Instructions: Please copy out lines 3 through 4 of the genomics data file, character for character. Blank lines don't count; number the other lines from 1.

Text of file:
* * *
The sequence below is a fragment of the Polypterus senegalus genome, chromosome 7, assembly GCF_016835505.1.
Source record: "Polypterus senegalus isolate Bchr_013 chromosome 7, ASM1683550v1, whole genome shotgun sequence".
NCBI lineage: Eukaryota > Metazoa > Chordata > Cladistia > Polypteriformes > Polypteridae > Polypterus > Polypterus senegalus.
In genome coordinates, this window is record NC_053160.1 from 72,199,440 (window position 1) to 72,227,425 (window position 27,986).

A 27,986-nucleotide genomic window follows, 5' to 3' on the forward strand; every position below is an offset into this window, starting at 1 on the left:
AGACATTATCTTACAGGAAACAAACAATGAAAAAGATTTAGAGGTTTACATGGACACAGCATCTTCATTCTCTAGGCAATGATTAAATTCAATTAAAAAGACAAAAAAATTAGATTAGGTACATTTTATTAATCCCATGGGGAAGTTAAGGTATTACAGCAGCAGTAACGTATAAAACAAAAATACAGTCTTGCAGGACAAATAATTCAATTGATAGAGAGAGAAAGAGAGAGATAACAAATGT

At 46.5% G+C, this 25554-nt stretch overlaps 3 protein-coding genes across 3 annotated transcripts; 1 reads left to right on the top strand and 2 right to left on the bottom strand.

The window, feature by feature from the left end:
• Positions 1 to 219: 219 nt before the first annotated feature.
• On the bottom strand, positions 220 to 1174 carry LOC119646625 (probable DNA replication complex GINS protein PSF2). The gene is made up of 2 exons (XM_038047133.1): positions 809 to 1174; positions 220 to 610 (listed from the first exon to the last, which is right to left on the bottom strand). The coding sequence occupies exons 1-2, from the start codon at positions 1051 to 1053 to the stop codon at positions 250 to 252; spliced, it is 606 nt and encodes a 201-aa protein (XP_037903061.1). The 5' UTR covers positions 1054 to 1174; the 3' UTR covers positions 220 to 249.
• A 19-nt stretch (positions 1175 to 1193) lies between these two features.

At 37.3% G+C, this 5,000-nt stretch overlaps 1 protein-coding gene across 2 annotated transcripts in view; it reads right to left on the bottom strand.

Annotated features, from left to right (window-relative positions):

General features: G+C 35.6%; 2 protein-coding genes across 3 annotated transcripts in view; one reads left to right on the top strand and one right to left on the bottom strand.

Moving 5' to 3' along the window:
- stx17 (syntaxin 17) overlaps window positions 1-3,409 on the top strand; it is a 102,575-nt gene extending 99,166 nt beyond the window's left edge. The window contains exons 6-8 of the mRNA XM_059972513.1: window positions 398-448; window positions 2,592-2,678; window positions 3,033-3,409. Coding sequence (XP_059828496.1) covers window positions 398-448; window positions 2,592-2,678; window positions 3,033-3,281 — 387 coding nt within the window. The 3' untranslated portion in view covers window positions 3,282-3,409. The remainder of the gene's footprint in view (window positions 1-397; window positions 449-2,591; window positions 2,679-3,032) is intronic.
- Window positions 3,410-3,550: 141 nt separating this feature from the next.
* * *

NCBI lineage: Eukaryota > Metazoa > Chordata > Cladistia > Polypteriformes > Polypteridae > Polypterus > Polypterus senegalus.
In genome coordinates, this window is record NC_053160.1 from 72,199,440 (window position 1) to 72,227,425 (window position 27,986).